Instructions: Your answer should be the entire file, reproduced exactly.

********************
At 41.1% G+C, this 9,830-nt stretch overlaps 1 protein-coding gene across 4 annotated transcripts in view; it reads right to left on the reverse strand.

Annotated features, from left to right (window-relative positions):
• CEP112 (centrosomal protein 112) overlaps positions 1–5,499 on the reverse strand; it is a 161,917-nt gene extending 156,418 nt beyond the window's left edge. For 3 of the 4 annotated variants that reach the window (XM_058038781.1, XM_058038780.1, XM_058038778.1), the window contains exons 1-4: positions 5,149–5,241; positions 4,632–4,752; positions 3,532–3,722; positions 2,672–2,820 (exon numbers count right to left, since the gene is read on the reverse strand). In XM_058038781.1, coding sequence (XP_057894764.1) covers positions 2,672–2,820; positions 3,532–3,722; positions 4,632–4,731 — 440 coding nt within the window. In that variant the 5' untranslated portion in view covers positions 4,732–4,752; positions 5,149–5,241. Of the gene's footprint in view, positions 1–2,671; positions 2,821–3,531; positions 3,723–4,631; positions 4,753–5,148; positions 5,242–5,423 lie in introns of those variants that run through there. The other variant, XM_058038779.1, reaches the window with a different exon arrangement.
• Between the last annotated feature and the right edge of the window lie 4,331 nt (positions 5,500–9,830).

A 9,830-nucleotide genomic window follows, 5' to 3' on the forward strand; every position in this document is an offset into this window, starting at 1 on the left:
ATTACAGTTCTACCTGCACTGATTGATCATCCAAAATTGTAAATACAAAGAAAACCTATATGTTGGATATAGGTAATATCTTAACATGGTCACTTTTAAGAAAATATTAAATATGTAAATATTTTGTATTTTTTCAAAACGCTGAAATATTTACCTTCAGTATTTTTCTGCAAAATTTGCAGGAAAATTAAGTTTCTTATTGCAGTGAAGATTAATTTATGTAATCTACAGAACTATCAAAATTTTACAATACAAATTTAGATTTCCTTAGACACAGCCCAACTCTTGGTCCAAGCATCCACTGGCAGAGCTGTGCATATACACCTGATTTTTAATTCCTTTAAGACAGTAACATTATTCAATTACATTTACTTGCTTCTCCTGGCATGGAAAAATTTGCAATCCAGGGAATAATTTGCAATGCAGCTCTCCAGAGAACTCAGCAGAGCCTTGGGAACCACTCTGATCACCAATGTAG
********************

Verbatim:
At 41.1% G+C, this 9,830-nt stretch overlaps 1 protein-coding gene across 4 annotated transcripts in view; it reads right to left on the reverse strand.

Annotated features, from left to right (window-relative positions):
• CEP112 (centrosomal protein 112) overlaps positions 1–5,499 on the reverse strand; it is a 161,917-nt gene extending 156,418 nt beyond the window's left edge. For 3 of the 4 annotated variants that reach the window (XM_058038781.1, XM_058038780.1, XM_058038778.1), the window contains exons 1-4: positions 5,149–5,241; positions 4,632–4,752; positions 3,532–3,722; positions 2,672–2,820 (exon numbers count right to left, since the gene is read on the reverse strand). In XM_058038781.1, coding sequence (XP_057894764.1) covers positions 2,672–2,820; positions 3,532–3,722; positions 4,632–4,731 — 440 coding nt within the window. In that variant the 5' untranslated portion in view covers positions 4,732–4,752; positions 5,149–5,241. Of the gene's footprint in view, positions 1–2,671; positions 2,821–3,531; positions 3,723–4,631; positions 4,753–5,148; positions 5,242–5,423 lie in introns of those variants that run through there. The other variant, XM_058038779.1, reaches the window with a different exon arrangement.
• Between the last annotated feature and the right edge of the window lie 4,331 nt (positions 5,500–9,830).

A 9,830-nucleotide genomic window follows, 5' to 3' on the forward strand; every position in this document is an offset into this window, starting at 1 on the left:
ATTACAGTTCTACCTGCACTGATTGATCATCCAAAATTGTAAATACAAAGAAAACCTATATGTTGGATATAGGTAATATCTTAACATGGTCACTTTTAAGAAAATATTAAATATGTAAATATTTTGTATTTTTTCAAAACGCTGAAATATTTACCTTCAGTATTTTTCTGCAAAATTTGCAGGAAAATTAAGTTTCTTATTGCAGTGAAGATTAATTTATGTAATCTACAGAACTATCAAAATTTTACAATACAAATTTAGATTTCCTTAGACACAGCCCAACTCTTGGTCCAAGCATCCACTGGCAGAGCTGTGCATATACACCTGATTTTTAATTCCTTTAAGACAGTAACATTATTCAATTACATTTACTTGCTTCTCCTGGCATGGAAAAATTTGCAATCCAGGGAATAATTTGCAATGCAGCTCTCCAGAGAACTCAGCAGAGCCTTGGGAACCACTCTGATCACCAATGTAG